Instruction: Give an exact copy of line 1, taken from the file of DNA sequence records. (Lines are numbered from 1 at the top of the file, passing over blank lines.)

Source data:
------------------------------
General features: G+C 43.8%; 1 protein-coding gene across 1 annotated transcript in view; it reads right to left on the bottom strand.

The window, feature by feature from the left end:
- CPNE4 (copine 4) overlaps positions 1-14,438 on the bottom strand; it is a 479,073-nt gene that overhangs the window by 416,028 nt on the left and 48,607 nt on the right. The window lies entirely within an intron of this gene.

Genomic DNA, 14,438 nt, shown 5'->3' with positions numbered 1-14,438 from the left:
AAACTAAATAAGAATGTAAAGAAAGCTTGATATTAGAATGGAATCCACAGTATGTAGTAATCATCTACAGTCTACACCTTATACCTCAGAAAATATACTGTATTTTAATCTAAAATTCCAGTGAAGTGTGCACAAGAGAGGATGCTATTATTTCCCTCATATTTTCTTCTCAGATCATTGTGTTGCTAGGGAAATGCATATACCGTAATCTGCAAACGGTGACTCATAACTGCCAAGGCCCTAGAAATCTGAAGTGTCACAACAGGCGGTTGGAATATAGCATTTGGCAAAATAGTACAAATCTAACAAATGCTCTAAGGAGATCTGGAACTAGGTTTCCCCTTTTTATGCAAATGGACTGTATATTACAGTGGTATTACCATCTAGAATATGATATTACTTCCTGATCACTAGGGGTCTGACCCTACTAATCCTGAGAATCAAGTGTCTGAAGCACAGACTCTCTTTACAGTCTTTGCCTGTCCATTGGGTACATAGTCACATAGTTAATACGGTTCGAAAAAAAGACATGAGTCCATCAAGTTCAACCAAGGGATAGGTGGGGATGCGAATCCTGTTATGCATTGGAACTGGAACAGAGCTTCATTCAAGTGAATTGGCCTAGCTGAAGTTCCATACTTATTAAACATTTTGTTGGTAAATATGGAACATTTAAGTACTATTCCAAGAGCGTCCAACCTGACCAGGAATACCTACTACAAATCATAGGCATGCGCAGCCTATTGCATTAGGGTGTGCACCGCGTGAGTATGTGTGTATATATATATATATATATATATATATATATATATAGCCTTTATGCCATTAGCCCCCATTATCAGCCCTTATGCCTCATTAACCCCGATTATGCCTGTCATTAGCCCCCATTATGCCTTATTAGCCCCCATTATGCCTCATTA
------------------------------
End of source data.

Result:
General features: G+C 43.8%; 1 protein-coding gene across 1 annotated transcript in view; it reads right to left on the bottom strand.